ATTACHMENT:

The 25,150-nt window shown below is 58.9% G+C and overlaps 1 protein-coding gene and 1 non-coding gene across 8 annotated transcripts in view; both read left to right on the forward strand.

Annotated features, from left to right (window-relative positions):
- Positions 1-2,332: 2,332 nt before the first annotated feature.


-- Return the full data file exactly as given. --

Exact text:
The 25,150-nt window shown below is 58.9% G+C and overlaps 1 protein-coding gene and 1 non-coding gene across 8 annotated transcripts in view; both read left to right on the forward strand.

Annotated features, from left to right (window-relative positions):
- Positions 1-2,332: 2,332 nt before the first annotated feature.